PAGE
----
The Grant Morrison Bat-Epic Part 1: Ninjas, Pop Art, And Building A Better Batmobile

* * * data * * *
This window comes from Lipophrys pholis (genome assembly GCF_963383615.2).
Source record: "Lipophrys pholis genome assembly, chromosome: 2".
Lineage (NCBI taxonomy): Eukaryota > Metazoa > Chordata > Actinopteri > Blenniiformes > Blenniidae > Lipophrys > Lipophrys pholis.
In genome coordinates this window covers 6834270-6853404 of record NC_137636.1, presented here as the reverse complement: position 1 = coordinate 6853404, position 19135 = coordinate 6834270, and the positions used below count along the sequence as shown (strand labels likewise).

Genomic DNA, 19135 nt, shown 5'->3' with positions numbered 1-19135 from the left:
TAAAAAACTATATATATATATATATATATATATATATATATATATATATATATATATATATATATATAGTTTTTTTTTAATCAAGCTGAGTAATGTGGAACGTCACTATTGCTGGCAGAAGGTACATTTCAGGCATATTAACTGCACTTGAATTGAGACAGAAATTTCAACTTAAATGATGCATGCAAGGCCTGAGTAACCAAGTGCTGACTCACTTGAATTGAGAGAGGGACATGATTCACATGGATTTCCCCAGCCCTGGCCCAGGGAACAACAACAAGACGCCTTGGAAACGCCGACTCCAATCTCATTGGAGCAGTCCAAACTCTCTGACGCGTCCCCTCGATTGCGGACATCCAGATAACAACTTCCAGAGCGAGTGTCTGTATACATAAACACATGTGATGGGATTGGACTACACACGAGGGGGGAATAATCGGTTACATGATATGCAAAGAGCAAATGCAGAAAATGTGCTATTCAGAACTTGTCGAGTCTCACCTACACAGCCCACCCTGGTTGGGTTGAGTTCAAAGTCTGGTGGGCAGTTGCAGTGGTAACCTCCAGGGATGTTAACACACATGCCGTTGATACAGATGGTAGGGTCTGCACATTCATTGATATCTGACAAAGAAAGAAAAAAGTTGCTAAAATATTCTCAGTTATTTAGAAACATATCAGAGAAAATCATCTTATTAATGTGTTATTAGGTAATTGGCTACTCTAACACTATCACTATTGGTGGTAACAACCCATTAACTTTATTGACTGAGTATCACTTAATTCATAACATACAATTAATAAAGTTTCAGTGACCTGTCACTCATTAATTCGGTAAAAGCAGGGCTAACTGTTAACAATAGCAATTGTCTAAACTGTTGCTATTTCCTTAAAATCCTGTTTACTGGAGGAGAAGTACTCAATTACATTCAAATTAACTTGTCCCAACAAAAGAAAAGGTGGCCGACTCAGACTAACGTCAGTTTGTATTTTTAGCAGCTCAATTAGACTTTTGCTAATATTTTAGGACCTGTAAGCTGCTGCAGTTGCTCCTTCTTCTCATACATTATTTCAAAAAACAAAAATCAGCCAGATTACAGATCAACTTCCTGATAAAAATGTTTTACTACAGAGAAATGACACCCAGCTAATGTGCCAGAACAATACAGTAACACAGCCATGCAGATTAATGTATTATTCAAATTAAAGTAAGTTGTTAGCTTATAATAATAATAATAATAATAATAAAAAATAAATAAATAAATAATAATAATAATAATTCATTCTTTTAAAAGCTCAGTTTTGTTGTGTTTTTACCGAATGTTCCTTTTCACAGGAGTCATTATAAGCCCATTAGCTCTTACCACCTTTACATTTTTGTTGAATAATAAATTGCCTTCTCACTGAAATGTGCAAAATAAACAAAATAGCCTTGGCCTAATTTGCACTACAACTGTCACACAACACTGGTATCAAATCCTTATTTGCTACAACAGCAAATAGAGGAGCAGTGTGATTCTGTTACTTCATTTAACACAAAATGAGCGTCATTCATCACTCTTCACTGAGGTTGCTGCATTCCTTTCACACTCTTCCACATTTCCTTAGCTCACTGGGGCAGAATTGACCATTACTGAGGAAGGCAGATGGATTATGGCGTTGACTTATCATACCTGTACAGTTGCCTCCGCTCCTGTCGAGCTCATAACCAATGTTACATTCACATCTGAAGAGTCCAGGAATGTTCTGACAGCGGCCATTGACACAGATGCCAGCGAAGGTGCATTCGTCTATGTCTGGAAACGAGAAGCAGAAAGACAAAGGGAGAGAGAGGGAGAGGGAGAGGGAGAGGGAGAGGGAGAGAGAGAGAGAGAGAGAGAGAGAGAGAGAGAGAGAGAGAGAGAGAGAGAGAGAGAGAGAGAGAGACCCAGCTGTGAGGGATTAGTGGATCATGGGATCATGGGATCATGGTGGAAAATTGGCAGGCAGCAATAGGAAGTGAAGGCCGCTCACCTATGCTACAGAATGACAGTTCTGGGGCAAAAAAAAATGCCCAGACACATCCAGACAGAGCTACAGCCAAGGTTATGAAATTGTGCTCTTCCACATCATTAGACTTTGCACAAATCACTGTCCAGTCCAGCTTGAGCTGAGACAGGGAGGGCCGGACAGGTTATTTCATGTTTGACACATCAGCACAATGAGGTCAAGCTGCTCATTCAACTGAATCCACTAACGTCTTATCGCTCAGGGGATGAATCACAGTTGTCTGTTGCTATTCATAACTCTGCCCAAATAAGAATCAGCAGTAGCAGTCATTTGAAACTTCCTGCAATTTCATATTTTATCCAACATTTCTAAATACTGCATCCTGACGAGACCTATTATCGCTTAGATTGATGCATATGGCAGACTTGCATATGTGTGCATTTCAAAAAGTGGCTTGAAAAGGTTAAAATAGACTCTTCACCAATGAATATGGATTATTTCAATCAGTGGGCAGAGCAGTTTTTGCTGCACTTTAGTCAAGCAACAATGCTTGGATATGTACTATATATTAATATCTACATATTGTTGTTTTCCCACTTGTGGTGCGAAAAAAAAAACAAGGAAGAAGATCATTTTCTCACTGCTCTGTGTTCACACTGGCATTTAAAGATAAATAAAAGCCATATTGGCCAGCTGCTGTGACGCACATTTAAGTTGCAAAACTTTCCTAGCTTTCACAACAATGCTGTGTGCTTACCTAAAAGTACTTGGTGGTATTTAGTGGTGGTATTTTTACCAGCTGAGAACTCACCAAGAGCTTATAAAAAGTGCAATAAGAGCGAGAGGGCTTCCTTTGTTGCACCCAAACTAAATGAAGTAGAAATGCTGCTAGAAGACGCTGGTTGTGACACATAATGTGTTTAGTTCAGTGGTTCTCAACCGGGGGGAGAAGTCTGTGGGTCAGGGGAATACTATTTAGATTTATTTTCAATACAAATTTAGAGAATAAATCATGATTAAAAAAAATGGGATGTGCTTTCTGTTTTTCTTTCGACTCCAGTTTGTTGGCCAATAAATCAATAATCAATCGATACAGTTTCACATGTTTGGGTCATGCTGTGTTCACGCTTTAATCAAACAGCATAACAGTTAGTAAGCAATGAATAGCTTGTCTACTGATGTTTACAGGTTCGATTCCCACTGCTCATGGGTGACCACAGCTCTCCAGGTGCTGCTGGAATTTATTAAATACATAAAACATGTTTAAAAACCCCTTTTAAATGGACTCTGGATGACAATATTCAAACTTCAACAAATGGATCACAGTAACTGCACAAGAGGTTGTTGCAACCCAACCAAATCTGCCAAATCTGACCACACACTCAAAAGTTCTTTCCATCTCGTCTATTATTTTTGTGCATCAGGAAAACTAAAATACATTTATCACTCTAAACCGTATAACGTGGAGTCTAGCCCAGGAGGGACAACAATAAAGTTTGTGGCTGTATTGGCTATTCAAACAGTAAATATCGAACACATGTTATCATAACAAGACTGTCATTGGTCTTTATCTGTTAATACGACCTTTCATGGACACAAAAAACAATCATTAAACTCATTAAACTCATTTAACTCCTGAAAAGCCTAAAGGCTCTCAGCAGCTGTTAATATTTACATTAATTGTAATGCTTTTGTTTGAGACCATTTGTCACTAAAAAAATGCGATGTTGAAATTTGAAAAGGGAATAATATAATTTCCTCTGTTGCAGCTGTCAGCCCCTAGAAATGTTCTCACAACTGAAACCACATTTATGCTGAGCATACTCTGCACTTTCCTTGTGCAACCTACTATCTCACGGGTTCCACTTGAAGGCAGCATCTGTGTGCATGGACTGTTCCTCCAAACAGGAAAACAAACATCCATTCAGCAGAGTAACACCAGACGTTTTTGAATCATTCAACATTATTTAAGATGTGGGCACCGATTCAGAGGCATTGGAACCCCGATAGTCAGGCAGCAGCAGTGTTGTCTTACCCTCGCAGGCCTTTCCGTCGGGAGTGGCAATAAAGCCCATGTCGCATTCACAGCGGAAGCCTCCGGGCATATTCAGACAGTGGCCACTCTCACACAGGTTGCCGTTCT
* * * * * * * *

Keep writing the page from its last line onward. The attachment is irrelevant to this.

Greetings Yetiheads! (Yetiheads is a term now, accept it)This is the start of an ongoing series where I take an in-depth look at my favorite comic-book run of all-time, Grant Morrison's enormous 7-year Batman story. Let's start at the very beginning (a very good place to start) with the opening storyline, the aptly titled Batman & Son.I want to see the Venn diagram of People who care about an article about a Batman run that ended 2 years ago vs. people who would get a Sound of Music reference. I'm going niche Baby!The arc starts with a bang in Batman #655. The commissioner has been poisoned by the Joker! Batman is helpless on the Rooftop of the GCPD!You think Leto will have a Jokercopter? Dumb question, of course he will Unfortunately for Puddin', this isn't Batman at all! It's actually a cop dressed as Batman who proceeds to pull a gun out of his utility belt and shoot Joker right between the eyes. Being the Joker and all, he doesn't die from this and  we get a great moment where the real Batman is carrying the Joker and upon discovering that he is still alive tosses him into the dumpster. Harsh, but  I mean it is the Joker. This cop seems unimportant initially but both he and the idea of "alternate Batmen" will continue to be important. More on that later.Next we learn that with the Joker now in custody, Bruce has effectively wiped out all of the supercriminals in Gotham. This is part of what I personally love about Grant Morrison, but also what can make him so divisive; he never writes a story without including some sort of meta-commentary about the story himself. Here it is the idea of recreating Batman in a way that makes him feel fresh and new without abandoning or ignoring his roots. This is idea represented throughout the series through Bruce's desire to build a better batmobile, which starts with the realization that Bruce has pretty much perfected the old way of doing things (gritty supercrime in Gotham) and it is time for him to try something new (colourful international supercrime)."Does it come in black?" - Bruce at the tarp storeThe interaction with the Joker is a perfect example of this. We open with a classic Joker/Batman scenario, poisoned commissioner, hostage kids, ect. and it is immediately flipped on its head as Batman does the unthinkable and tries to kill the Joker. I'm not giving too much away by saying that Joker won't exactly care that it wasn't the real Batman, and the relationship between the two characters will evolve as a result. Joker will still be in Batman's world, but it isn't the same old type of stories that we have come to expect.Another idea that is presented in this first issue is that Bruce has fallen so far into the Batman persona, that he has forgotten how to be Bruce Wayne. The next issue features Bruce expanding his horizons by attending a fundraiser in Africa where he really struts his playboy stuff. One of my favorite things about Morrison's run is the way he writes Bruce. I think he is one of those character that it can be difficult to make interesting, outside of the context of being Batman, and as a result either have the Bruce Wayne personality be either a paranoid lunatic or non-existent. Morrison instead chooses to make Bruce an interesting and enigmatic scoundrel, with a wry sense of humour and an air of self-awareness about the ridiculousness of the things he does and the world he lives in.Bruce talking with future-flame Jezebel Jet (her name is alliterative, so you know she's important)The fundraiser is actually an art show, featuring comic book art, which allows for a bit or meta-commentary on comic books as art. Batman himself states that if there is one thing he hates "... it's art with no content." Morrison argues that a book about ninja man-bats can still be high art and the dynamic action scene from Andy Kubert that follows, where Bruce fights the aforementioned Man-bats while the comic book panels in the background simulate old school sound effects and thought bubbles make it hard to argue with him. It's such a perfect blend of new and old as Bruce fights a fusion of two classic foes (Man-bat and the League of Assassins) while referencing silver age characters like Vicki Vale and Aunt Agatha.Aunt Agatha was introduced to help alleviate the rumours that Batman and Robin are lovers.We learn that Talia Al Ghul, daughter of Ra's, has set up this attack by forcing Kirk Langstrom, the original man-bat, to give her his formula. Talia is another classic Bat-character, and longtime love interest for Bruce, that Morrison is reinventing. Here she is less innocent bystander and more of an equal with Bruce, as she defeats him merely to get his attention. We end this issue with the reveal of what she wants his attention for: an introduction to his 10-year old son, Damian Wayne.What a delightful little scamp.We'll pick up here next time, as we learn why Bruce is such a deadbeat dad! Until next time, keep Zurr 'En Arrhing kids!